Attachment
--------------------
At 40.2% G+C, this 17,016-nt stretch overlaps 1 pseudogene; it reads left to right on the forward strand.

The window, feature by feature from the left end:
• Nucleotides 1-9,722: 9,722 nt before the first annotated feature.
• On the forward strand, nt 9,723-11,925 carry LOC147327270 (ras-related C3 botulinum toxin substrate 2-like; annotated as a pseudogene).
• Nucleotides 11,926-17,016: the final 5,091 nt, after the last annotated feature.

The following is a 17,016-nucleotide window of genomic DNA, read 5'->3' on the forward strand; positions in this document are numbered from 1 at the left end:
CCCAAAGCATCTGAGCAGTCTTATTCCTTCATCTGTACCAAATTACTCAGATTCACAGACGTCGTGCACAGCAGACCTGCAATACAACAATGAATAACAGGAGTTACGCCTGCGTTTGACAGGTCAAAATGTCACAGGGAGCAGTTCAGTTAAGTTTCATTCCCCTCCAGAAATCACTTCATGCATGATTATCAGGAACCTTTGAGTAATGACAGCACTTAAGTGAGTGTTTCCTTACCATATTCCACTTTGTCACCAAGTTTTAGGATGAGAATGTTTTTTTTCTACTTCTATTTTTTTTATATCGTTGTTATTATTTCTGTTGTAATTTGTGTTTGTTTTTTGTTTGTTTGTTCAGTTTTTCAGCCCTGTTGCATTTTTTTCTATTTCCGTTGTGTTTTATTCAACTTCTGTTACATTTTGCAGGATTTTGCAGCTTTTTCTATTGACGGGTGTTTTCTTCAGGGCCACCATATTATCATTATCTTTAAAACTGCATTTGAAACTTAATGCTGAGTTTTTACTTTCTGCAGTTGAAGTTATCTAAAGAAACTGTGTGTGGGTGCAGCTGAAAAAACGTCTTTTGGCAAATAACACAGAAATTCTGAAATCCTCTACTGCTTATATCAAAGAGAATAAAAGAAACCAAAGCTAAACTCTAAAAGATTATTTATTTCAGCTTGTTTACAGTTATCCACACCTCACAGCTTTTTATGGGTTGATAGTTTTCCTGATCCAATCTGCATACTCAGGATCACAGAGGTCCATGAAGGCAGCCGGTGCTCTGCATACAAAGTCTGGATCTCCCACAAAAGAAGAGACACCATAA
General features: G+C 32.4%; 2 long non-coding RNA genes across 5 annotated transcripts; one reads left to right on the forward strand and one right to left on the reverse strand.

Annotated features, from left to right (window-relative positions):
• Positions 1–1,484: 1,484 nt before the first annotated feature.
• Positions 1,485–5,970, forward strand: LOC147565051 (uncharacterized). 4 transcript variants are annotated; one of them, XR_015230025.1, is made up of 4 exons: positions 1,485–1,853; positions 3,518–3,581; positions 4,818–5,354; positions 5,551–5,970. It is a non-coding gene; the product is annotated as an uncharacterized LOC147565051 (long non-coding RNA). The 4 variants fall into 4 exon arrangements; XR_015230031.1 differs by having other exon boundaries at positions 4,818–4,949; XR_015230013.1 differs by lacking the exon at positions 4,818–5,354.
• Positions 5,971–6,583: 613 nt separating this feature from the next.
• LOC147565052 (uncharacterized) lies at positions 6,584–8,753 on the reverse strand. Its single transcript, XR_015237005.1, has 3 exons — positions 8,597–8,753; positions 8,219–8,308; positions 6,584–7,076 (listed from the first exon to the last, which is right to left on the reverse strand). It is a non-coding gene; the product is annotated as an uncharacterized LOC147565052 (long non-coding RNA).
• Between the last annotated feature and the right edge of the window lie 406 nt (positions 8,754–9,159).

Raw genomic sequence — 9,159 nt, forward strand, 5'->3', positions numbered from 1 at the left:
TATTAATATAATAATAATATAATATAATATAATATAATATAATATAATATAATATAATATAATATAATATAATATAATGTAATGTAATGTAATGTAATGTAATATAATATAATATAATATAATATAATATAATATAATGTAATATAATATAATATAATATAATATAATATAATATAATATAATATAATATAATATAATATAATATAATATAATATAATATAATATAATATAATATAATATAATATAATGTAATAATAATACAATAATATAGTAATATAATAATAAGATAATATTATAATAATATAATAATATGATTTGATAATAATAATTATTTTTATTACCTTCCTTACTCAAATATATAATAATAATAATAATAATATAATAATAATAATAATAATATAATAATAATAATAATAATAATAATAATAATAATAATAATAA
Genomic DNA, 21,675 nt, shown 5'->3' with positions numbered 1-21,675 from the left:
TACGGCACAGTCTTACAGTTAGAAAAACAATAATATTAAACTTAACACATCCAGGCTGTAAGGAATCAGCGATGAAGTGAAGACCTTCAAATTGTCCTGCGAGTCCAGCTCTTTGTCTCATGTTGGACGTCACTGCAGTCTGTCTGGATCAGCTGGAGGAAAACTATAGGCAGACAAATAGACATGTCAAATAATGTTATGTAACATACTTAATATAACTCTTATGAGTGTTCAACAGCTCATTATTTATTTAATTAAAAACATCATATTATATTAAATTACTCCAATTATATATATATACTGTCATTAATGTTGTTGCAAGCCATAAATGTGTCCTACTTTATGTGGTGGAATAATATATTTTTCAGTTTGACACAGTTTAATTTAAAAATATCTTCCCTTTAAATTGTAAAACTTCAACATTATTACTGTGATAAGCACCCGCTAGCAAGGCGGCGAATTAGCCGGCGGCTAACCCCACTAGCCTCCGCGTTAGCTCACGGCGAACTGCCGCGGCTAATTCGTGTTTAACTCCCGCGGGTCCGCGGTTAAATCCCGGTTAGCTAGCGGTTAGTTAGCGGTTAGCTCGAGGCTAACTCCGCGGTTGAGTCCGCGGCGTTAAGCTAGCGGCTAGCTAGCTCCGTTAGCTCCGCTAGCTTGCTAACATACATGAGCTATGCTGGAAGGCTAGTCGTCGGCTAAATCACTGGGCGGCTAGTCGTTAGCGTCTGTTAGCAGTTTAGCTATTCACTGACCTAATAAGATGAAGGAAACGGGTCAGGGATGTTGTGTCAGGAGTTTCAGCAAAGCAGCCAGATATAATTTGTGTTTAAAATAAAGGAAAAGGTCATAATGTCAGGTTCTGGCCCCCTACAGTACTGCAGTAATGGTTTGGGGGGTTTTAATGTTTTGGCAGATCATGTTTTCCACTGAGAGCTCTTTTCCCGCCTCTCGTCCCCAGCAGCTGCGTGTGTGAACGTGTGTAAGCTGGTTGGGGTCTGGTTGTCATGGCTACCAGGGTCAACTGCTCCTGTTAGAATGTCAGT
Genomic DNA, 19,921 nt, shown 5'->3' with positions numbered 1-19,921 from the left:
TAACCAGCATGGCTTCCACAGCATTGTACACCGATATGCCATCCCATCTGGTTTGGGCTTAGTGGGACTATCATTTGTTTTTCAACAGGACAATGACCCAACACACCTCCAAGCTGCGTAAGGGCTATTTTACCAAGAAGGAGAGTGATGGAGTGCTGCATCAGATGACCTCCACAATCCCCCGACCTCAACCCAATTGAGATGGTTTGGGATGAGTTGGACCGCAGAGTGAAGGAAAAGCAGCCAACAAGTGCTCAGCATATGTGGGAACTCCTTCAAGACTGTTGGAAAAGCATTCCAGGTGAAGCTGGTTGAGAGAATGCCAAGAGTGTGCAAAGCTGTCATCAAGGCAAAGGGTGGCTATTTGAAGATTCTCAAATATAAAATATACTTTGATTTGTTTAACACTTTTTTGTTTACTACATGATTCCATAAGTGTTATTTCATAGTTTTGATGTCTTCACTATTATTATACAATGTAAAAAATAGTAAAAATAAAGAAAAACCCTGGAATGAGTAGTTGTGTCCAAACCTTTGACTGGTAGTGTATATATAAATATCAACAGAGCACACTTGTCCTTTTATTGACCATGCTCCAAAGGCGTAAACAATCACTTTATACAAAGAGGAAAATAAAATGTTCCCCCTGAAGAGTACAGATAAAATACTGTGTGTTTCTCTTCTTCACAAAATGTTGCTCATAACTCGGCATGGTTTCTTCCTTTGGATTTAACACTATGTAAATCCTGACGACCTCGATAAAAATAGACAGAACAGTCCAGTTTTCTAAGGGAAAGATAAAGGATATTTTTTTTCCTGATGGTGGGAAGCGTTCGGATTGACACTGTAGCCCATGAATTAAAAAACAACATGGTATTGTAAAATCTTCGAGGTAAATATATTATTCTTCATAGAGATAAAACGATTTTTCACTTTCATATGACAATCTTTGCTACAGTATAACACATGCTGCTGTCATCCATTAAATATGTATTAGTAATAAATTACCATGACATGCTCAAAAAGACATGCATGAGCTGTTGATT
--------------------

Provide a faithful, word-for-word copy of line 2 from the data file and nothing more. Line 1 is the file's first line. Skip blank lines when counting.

The window, feature by feature from the left end: